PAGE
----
Arts » Performing Arts

Scooby-Doo targeted in scrappy comedy

by

1 comment

If you're looking for all-out escape and silliness at the theater, the ongoing production of Shakespeare in Hollywood at Theatre Charlotte should provide all the mindless mirth and physical comedy you're looking for. But what if you're unwilling to encounter such redemptive residues as three-dimensional characters, imaginative costuming, and immortal blank verse along the way? Queen City Theatre Company jubilantly provides a sillier, mindlesser alternative at Spirit Square.

Targeted at Hanna-Barbera's execrable Scooby-Doo, Spooky Dog and the Teen-age Gang Mysteries will toon you loose from every mooring of the adult world except sexuality, showering you with one-dimensional characters, toon-level dialogue, and mind-numbing implausibility. Sprinkled amid these irritations are oases of adolescent lusting and hormone-driven innuendo; rockin' revels in The Monkees' "Last Train to Clarksville" and Cap & Tennille's "Love Will Keep Us Together;" and, for whoopee cushion purposes, well-timed burps of an audience laugh-track.

Beyond the toddler-friendly rollercoaster at Carowinds in the pre-Paramount era, I must plead total ignorance -- or Not Guilty -- of Scooby-Doo. The opening night crowd was far more erudite than I in Scooby lore, relishing the satiric thrust of the Eric Pliner-Amy Rhodes script. But if satirizing Dubya has devolved into shooting fish in a barrel, then skewering Scooby is like harpooning a tadpole in a wineglass.

The excellent cast, animated by director Glenn T. Griffin, flattens itself admirably into their celluloid-thin characters. As Spooky Dog and the Gang set about solving "The Case of the Fairground Phantom" and rescuing Celine Dion from captivity (celeb name supplied by audience), the quintet divides into two cliques.

Spooky and his pal Scraggly are a marriage of semi-articulate bestiality and stoned stupidity, perpetually annoying thanks to the pinpoint portraiture of Jamison Middlemiss and Joel Sumner. The other three gangsters are far more interesting: Thelma, Tiffany and Ted are enmeshed in a torrid love triangle. So who will win the wanton Tiffany's love?

Jennifer Quigley, as Thelma, gets to unleash the most hormones in her butchy quest. Leader of the pack Ted has the inside track on Tif, and Rob White captures Ted's vacuous/ruthless duality to perfection. In a transformative red wig, Courtney Johnson gives Tiffany a seedy allure that jibes well with the carny milieu.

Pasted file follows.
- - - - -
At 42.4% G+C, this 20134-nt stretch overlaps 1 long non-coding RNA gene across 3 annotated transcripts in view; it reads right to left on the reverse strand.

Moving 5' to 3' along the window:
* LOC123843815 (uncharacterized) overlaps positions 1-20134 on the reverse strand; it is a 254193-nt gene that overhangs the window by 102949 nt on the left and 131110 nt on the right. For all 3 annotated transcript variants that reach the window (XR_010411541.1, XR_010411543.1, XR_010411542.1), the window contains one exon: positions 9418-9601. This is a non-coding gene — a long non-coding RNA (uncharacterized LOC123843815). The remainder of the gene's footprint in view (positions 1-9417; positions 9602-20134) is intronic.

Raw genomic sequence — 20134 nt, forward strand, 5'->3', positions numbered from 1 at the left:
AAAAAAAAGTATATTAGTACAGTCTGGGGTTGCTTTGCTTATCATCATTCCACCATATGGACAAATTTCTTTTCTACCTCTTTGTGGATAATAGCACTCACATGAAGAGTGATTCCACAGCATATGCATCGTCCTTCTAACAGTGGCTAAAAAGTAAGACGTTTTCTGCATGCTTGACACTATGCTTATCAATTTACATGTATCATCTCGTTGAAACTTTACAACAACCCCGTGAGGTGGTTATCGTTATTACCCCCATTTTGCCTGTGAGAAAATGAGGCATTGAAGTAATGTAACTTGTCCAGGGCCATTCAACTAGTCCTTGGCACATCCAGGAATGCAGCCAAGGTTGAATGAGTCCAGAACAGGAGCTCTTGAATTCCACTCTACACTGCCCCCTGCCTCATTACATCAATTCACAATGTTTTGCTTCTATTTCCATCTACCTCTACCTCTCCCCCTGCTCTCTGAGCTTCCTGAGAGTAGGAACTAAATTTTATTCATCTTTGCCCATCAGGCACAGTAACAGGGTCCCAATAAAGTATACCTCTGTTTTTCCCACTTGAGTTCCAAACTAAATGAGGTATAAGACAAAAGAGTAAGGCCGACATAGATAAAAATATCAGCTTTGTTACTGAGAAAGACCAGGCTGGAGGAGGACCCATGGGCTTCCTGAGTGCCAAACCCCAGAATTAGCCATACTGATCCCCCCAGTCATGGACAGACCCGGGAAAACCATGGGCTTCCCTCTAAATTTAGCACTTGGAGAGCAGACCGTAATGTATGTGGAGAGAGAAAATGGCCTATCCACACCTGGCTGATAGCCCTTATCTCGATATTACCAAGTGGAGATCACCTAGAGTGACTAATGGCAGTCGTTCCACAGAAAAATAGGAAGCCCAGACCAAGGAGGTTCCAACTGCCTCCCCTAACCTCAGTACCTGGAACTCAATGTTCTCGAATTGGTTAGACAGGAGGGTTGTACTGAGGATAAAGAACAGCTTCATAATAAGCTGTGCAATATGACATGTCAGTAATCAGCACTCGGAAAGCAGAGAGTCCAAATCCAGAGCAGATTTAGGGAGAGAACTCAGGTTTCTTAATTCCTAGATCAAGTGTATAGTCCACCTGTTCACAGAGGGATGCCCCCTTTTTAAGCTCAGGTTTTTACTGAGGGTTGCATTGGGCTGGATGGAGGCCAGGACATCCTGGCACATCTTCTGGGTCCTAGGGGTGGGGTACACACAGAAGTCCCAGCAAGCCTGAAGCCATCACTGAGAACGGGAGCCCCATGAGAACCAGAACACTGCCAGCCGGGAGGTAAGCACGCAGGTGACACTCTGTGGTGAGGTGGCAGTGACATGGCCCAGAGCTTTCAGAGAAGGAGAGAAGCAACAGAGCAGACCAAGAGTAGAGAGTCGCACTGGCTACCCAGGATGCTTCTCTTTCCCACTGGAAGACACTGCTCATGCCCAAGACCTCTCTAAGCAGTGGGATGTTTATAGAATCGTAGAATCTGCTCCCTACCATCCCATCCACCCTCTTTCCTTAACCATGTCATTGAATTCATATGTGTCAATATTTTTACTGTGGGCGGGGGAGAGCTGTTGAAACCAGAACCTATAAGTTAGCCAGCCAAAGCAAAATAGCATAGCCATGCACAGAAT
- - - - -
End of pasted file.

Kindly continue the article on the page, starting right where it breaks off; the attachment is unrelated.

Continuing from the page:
Matt Kenyon steals this show, cross-dressing as the carny owner's wife, Marnie Woodhaven, and the exotic soothsayer, Fortuanna. Josh Looney, saddled with the burden of rendering the redneck charms of "Big Woody" Woodhaven, maintains a shred of dignity at the end of the ride.

It would be cruel to reveal who lurks behind the Oz Scarecrow/Angel of Death costume of the Fairground Phantom. Suffice it to say that in their hunt for this horrid criminal, they run into him/her at least three times before the fearsome denouement -- and each time they turn tail. A profound depiction of our paradoxical attraction to the most horrifying phenomena in the universe, or an unspeakably dumb way to stretch 10 minutes of drivel out to 70? You decide.

Better yet, Scooby-Don't.

It's a mixed blessing that the Dublin Philharmonic Orchestra has no perception -- and even less of a care -- about what the Queen City likes in their classical music diet. On the debit side, maestro Derek Gleeson cued up the same Brahms Hungarian Rhapsody for an encore that Andrew Grams served up not quite four months earlier in his eager audition with the Charlotte Symphony.

That was more than counterbalanced by their audacity to program Dmitri Shostakovich's Piano Concerto #2 at Belk Theater. And no apologies preceded a brilliant Peter Tuite performance at the keyboard, with accompaniment by the Dubliners that was piercing in the opening Allegro, ethereal in the Andante, and incendiary in the finale. That was after the razor-sharp romp through Mikhail Glinka's "Overture to Ruslan and Ludmilla."

Otherwise, the Tchaikovsky #4 came off a little lackadaisical in the middle movements.

The Carolinas Concert Association's season resumes with the Eroica Trio on March 1 and the Russian National Ballet on March 30.

Comments

Showing 1-1 of 1

 

Add a comment